Our next stop would be the most fascinating yet. Given the source of what we were witnessing, I repeatedly wondered how Dante Alighieri would have described it. We saw multitudes of hydrothermal land features: geysers, vents, fumaroles, boiling ponds, paint pots. Ridiculous. Colorful.
All the result of the fact that thousands of feet below was a lake of boiling magma – one of the largest active supervolcanoes in the world. And all these features are the means by which it let off steam – literally – instead of building up more pressure. The geysers, especially are the result of water reaching a temperature where it expands enough to blow with pressure through a small hole. Like Old Faithful, which blows every 94 minutes lately, for about 3 minutes each time.
When we saw yellow, it was sulfur; reddish was iron and arsenic; emerald green was chlorophyll, and dark green was algae. These features are much more common than I expected, and the buffalo and coyote, who obviously own this territory and know it, roam freely through all the spots where man’s government has made it illegal to walk, for our own safety.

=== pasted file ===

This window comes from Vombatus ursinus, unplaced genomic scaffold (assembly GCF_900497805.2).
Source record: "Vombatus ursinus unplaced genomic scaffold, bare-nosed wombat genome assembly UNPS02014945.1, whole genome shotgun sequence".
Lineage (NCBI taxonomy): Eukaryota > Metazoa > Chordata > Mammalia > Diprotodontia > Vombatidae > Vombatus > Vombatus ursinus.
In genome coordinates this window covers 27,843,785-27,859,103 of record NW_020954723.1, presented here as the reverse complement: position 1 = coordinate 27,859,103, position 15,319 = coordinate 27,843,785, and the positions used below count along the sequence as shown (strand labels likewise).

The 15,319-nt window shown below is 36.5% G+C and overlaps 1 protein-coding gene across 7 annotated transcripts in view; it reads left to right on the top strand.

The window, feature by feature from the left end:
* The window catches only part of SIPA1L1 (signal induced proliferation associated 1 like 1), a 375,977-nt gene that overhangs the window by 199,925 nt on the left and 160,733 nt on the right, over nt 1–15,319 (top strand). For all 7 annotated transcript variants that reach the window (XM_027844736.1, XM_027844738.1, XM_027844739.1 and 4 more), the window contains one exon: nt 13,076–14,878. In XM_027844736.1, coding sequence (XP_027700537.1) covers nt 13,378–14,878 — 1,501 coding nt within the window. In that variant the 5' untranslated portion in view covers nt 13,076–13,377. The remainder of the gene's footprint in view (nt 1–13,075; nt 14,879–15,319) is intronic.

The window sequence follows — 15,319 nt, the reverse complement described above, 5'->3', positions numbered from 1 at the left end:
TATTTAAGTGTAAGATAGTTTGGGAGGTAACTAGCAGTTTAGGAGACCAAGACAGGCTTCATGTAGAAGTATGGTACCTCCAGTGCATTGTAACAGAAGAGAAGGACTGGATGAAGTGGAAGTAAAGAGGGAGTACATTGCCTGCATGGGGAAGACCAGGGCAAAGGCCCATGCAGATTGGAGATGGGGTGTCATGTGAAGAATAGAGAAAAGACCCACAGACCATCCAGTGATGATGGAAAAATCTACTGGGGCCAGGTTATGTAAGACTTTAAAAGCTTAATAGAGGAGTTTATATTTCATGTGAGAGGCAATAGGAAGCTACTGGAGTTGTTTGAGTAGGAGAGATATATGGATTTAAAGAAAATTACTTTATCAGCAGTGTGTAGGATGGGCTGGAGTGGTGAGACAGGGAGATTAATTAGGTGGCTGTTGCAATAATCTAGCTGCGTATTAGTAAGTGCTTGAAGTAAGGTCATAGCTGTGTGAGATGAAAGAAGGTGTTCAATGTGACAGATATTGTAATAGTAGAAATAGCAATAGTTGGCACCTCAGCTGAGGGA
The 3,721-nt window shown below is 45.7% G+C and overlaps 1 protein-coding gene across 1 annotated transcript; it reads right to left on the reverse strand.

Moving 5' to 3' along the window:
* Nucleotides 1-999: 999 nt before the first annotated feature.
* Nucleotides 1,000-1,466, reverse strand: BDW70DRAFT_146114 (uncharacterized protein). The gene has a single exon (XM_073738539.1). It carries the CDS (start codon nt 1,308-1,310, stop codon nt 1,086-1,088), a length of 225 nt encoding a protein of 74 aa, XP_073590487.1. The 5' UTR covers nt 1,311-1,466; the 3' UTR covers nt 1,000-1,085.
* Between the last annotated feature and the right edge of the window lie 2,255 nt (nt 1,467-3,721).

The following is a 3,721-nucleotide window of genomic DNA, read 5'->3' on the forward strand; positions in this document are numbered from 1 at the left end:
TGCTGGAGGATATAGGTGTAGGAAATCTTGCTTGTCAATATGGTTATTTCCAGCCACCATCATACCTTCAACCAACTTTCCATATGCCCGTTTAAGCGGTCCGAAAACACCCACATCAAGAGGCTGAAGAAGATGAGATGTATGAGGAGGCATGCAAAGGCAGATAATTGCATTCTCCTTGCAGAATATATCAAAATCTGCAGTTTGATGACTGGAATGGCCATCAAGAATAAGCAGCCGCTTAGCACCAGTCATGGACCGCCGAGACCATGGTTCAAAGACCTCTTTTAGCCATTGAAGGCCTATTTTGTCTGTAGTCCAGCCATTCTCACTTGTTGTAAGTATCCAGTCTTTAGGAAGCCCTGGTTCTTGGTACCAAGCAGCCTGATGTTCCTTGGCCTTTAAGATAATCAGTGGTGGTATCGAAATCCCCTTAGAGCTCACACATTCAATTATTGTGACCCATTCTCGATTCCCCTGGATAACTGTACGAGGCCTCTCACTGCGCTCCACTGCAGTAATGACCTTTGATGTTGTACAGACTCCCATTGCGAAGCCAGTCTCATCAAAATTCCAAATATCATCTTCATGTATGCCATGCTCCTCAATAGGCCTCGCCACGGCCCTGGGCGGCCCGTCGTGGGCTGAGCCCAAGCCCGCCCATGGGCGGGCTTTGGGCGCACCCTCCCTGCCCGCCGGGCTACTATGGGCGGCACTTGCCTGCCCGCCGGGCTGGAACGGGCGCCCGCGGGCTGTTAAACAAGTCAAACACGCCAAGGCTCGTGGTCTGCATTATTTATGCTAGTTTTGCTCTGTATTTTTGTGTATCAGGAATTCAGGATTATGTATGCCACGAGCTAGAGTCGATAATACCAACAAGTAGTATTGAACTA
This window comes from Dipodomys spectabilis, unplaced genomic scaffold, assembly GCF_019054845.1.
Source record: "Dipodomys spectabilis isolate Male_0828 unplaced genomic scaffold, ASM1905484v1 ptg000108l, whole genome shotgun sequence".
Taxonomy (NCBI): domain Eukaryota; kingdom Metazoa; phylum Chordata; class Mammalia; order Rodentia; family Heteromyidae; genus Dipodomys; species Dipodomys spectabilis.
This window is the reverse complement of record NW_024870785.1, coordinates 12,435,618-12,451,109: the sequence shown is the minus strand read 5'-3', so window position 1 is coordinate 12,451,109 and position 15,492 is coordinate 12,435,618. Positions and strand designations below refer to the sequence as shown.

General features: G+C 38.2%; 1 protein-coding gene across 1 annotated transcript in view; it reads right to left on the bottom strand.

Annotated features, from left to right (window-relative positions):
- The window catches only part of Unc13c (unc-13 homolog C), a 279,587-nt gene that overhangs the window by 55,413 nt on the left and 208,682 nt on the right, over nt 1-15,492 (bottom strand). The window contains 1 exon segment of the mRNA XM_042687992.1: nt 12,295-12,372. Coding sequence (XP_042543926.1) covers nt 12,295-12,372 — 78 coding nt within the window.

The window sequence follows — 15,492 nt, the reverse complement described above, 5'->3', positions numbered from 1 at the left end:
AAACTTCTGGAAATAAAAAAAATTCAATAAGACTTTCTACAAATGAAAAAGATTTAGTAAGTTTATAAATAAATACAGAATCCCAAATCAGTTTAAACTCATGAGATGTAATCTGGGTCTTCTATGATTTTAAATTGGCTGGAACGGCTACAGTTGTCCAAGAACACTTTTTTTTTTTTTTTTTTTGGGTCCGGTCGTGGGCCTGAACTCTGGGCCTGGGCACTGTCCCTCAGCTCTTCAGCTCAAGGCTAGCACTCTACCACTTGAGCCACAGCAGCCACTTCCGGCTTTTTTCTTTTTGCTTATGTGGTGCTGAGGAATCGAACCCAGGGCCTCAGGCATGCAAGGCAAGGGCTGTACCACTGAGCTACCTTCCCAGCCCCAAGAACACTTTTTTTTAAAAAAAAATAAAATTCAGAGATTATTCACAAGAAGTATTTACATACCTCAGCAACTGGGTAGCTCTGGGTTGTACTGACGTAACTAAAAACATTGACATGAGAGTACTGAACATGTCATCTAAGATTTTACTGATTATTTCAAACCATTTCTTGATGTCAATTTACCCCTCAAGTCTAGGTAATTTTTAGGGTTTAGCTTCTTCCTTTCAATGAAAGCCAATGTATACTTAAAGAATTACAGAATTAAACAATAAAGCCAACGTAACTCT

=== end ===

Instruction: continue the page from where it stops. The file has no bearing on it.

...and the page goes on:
Because in some of these places, the ground is only a few inches thick. That’s why there are signs EVERYWHERE that say not to walk off the designated areas. I guess the bison know where not to step, for the most part, but we have heard of some falling through the eggshell ground. This would be why we saw and heard a Park Ranger erupt shortly after Old Faithful:
“Hey! HEY! YOU! GET BACK ON THE BOARDWALK!”
It wasn’t me or mine in trouble, so “Wilderness Family Hogue” chuckled at the ignorance and wandered off to the next feature. Shortly after the offending parties were out of site, we heard the siren of an ambulance. All I could think of was “Charlie and the Chocolate Factory.”
Once we left the area of Norris Basin and Old Faithful, we found ourselves in stand still traffic for a full 45 minutes. No one knew what the hold up was because the line went on for over a mile. Finally, the jam cleared up just after we passed a small herd of bison in a nearby field. Noobs. We lost 45 precious minutes of vacation wonderland time because of noobs who stopped in the road for every stinkin’ buffalo. And I do mean “stinking.” Pew.
As usual, we had our fill of strangers by about 4:00, so we retire to some place quiet. The kids (all of us, actually) have been having withdrawal symptoms due to the lack of internet access – I can only publish these posts on the rare occasion of a restaurant or visitor center with wifi. At the time of writing this, the DTs are fading into quality family time due to the lack of internet. Wonder of wonders.
The four of us played cards this evening because there was no tv, cell service, or internet. We talked. We laughed. M and I watched the sunset over the Tetons. THAT is worth every penny.